Problems finding my level, linking words in Japanese

I don’t know, if anyone has the same problem as I have, that is: I registered here not being a complete beginner. So, I try to figure out which level I’m actually in. I didn’t encounter many unknown sentence structures yet, however there are unknown words to me, but that is more or less related to the topic of the respective lesson.
That means, it might be that there is a beginner’s level entry on some flower or vegetable of which I don’t know the kanji, still going through all the beginner’s classes seems really annoying to me, especially as there seem to be many entries about the same topic.
I’m jumping like mad from beginner’s to advanced lessons trying to check which fit me. :-S It’s really difficult, I think. I do find the entries within the same announced level have actually quite different levels.

Another problem is that the links often don’t really link the Japanese words as an entity. It splits endings from the word stem, thus creating single-kanji-words that actually don’t exist or have a different meaning than in the given text. Moreover as the same kanji have different readings as well as there are homophonic hiragana-words, I am often encountering words that I do understand in one text but not in the other (because it actually is not the same word, just the spelling is the same, especially when shortened of a few hiragana). So far, I didn’t find it useful to actually study vocabulary with lingq. The idea might be nice, but as google translator is too crappy and I and up typing in the notes anyway, I rather study them in anki.

Does anyone have any suggestions on ow to improve the efficiency of my lingq studies?

Welcome to LingQ Fingerhut!

Hope this helps a little:

“I registered here not being a complete beginner. So, I try to figure out which level I’m actually in. I didn’t encounter many unknown sentence structures yet”

Sounds like beginner 2, I suggest you try working through the beginner 2 lessons fairly quickly to get to intermediate 1. That’s what I did with Russian :wink:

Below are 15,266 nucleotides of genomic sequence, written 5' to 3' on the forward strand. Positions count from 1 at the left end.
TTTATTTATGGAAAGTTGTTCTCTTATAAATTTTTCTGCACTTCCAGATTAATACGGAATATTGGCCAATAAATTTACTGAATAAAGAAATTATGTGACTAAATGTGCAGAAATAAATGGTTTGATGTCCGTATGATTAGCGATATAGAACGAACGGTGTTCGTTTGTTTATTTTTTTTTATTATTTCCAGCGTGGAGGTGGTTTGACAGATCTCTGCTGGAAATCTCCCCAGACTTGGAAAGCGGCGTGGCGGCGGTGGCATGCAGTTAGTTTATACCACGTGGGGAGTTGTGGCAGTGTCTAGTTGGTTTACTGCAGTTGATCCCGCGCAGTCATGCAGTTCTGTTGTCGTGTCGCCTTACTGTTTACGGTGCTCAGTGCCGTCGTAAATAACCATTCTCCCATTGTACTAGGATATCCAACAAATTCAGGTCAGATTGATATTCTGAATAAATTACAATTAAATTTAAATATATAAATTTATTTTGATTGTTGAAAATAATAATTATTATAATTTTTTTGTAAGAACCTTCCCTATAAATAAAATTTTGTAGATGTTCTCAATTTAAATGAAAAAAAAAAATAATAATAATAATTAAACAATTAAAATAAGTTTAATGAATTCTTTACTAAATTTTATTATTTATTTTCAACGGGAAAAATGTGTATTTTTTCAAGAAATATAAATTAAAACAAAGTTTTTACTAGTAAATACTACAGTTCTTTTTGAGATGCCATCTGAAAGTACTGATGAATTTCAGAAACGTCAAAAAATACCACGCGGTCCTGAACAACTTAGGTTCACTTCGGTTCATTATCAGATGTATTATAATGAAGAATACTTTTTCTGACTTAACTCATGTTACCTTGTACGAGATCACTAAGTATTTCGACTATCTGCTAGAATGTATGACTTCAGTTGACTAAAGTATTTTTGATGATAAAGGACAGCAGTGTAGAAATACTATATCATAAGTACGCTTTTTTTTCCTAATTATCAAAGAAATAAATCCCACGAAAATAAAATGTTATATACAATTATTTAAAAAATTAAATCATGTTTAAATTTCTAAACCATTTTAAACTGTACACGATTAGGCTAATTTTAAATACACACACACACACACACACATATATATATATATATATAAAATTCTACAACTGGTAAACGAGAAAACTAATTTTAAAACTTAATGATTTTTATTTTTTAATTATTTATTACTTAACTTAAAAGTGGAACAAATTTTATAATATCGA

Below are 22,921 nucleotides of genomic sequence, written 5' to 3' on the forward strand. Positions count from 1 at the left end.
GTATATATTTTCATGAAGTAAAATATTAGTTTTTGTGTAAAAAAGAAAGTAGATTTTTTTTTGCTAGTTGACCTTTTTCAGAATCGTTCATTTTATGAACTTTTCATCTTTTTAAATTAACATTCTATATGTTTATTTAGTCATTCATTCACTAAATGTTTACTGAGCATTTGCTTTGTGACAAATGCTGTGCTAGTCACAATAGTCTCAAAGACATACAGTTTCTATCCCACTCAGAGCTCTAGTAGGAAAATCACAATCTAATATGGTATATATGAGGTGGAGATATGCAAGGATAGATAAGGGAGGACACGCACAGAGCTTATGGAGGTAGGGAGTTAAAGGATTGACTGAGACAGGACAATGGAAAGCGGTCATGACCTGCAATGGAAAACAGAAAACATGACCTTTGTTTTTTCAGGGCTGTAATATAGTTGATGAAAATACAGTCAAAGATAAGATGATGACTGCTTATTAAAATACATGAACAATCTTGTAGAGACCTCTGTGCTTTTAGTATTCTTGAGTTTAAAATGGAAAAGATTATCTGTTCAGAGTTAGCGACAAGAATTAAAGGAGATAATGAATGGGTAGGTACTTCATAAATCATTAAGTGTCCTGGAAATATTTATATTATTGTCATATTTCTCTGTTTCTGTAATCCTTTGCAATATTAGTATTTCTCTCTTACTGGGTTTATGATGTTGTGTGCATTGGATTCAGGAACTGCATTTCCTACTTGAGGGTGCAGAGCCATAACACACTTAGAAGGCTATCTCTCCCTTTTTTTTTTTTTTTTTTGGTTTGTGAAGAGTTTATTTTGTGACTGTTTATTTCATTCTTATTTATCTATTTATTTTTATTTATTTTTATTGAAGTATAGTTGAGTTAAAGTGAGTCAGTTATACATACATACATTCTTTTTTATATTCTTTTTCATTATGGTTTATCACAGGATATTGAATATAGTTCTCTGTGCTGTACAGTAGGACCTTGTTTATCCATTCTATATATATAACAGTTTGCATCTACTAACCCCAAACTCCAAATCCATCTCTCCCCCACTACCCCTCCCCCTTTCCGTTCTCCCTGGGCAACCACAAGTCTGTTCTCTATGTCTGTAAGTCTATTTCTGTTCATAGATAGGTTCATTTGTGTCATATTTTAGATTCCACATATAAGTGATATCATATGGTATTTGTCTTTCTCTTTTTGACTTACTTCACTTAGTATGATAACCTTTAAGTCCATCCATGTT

“I do find the entries within the same announced level have actually quite different levels.”

Ooh yeah. We LingQers, being amateurs, don’t conform to a strict guide on levels. There is always some room for debate. Just as in real life, you get used to it in time.

“Another problem is that the links often don’t really link the Japanese words as an entity.”

I used to have that problem, then LingQ got an upgrade and I thought it was going a lot better. You could try importing word lists of words you are familiar with / want to learn (as a csv file), rather than linking and learning what appear to be new words as you encounter them on LingQ. Or you can, as I do with Japanese (I’m beginner 2), lingQ every “new” instance of a word, be it romaji, hiragani, kanji or whatever. Every now and then I prune my vocabulary list to remove (what I now realise are) duplicates.

Japanese is difficult to learn because you have to learn maybe the most complicated writing system in the world. Most learning systems I have come across give you romaji or higana lessons, which annoys me because I know real Japanese looks nothing like that. I prefer to play detective, import real Japanese (like tora-san’s tweets) and then figure out what they mean.

“google translator is too crappy”:
Ooh yeah. Still, it has it’s uses when you are playing detective with an unknown text and you aren’t too sure about the grammar. It can at least help you work out which bit of the sentence is the object, and which bit is the adverb.

I have got frustrated with Japanese and given up at least 3 times, but after a while I come back and realise how much progress I’ve made. When the tsunami hit Japan, I could follow it in the Japanese press in real time. That’s not bad for beginner 2 :smiley:

Thank you for your kind reply. :slight_smile:

I think, I might try beginner 2 then for a start. Should it be too easy, I probably can get it done quickly. :stuck_out_tongue:

I do have problems judging my Japanese, as I actually know about all of the grammar (I know you can never know everything, but I feel quite confident in terms of grammar), but I don’t know so much vocabulary, I fear. At the moment I’m reading a novel in Japanese which is quite fun and not too difficult for me. I can get the meaning even if I don’t use the dictionary at all, but if I want to get every single detail, I’d have to use the dictionary quite a few times per page.

I’m able to watch children’s TV and fully understand it, I get the meaning of an afternoon-talkshow, but I do have real problems with artsy films or news that use a lot of scientific terms. It’s the same with reading: Manga are no challenge, novels are challenging but doable, newspapers are horror. :stuck_out_tongue:

Probably intermediate 1 then. You could have a quick trot through the beginner 2 stuff anyway.

All right, I had a look at beginner 1, it is really easy. However, it’s also nice to listen to Japanese and completely understand everything. :slight_smile: I like that most sound files are not so slow and artificially ‘well-pronounced’, but just ordinary speakers.